NavigationHome Where is Gornal Local History Family History Gallery Old News We Need... Dialect 'its a loff aye it' Other Stuff Links About Us Contact Us
Landmarks ~ Churches ~ Pubs ~ Shops ~ Amenities ~ Dwellings ~ Events ~ Schools ~ Sports
Industrial ~ Transport ~ Families
~ Gallery - Dwellings ~
Ellowes Hall ~ Farms ~ Ruiton House ~ Sam's old house ~ Petworth House ~ Pop House ~ Prefabs
Straits House ~ Prospect House ~ 8 Bull St. ~ Old Vicarage ~ Other
The old toll house, 486 Himley Road, near the Brick Kiln Lane junction.
The old toll house situated at Askew Bridge Gate on the Gornal/Himley border, now called Endem Cottage and much extended in recent times from the original two room cottage.
James Hale a retired coal miner aged 71 and wife Sarah lived here in 1881. [Census]
It is now a private residence.
Locally known as the 'Pop House' as fizzy pop was made and sold from there and very popular with the local kids.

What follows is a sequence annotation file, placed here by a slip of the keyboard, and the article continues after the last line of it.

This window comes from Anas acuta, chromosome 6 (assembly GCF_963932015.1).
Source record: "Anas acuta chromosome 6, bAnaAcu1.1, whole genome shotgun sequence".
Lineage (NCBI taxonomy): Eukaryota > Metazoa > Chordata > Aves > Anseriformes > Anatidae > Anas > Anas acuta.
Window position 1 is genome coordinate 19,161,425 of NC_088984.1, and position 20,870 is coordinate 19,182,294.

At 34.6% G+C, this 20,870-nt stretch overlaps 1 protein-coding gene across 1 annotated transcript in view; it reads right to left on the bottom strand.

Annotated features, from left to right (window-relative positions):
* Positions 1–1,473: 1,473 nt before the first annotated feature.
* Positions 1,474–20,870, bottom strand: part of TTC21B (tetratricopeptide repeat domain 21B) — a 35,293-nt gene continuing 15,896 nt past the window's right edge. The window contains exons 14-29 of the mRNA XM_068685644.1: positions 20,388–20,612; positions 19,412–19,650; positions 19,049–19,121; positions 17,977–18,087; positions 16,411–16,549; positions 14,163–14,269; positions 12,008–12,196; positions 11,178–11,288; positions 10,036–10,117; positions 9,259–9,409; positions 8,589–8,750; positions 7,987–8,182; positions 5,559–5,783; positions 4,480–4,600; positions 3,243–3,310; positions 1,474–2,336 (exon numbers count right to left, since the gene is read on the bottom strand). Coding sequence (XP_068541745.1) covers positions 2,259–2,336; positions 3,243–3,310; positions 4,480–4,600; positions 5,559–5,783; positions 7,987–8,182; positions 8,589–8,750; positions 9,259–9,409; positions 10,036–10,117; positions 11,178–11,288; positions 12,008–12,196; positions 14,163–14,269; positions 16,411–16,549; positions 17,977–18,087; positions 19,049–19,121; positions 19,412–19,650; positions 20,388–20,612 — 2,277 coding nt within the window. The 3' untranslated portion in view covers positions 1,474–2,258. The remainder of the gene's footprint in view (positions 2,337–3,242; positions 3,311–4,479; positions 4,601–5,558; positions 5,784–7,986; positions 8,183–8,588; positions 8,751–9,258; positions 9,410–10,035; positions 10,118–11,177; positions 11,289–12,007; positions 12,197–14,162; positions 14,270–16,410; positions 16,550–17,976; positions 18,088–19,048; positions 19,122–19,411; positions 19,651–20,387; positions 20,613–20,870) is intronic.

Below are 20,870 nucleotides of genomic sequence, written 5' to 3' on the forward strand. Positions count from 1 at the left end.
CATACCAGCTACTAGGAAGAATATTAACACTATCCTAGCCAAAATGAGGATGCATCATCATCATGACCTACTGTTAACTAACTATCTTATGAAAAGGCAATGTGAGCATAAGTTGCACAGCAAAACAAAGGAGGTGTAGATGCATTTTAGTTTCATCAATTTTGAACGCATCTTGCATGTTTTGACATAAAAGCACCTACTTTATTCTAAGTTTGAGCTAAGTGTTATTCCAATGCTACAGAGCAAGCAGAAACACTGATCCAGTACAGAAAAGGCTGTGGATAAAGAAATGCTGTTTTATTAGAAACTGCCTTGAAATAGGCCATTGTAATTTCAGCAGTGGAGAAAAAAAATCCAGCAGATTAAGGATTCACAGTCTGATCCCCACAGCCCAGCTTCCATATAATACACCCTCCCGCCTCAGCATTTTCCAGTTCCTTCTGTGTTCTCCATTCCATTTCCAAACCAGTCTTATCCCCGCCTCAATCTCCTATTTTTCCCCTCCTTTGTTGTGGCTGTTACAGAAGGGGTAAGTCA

Someone has shared a memory from the 1950s, who perhaps should remain anonymous, he recalls:
"Just a point of interest about the toll house/pop house on Himley Road.
When I was a lad it was known as Billingsleys (after its then owner) which was the stopping off point for Vimto and crisps before adventuring around Himley Woods. He was quite enterprising (Mr B.) having installed a series of penny slot machines in a shed in his garden. However, his security was not up to scratch because it was easy to extract a penny or two from the bottom of the machine with a penknife. Mr B though was always on the lookout and we were caught and banned - not for long- on several occasions. Little scoundrels!"
The Wellington to Dudley turnpike passed through Gornal Wood along the Himley Road, this toll gate was located at Askew Bridge, another toll gate was situated further up the Himley Road at Coopers Bank.
During the 18th Century, tolls were introduced for carriages and animals in order to maintain the roadways, this toll funding continued until the late 19th Century.
'Askew' Bridge is where Bobs (Straits) Brook passes under the Himley Road.
Early maps show large pools had formed on both the North and South side of the Himley Road where downstream Coppice Mill stopped up the watercourse.
In the 17th Century, Dud Dudley is said to have set up a furnace for a new process of smelting iron using pit coal in the fields and woods near Askew Bridge.
The furnace bellows were likely powered by water from the pools.
this aye fur noggin yeds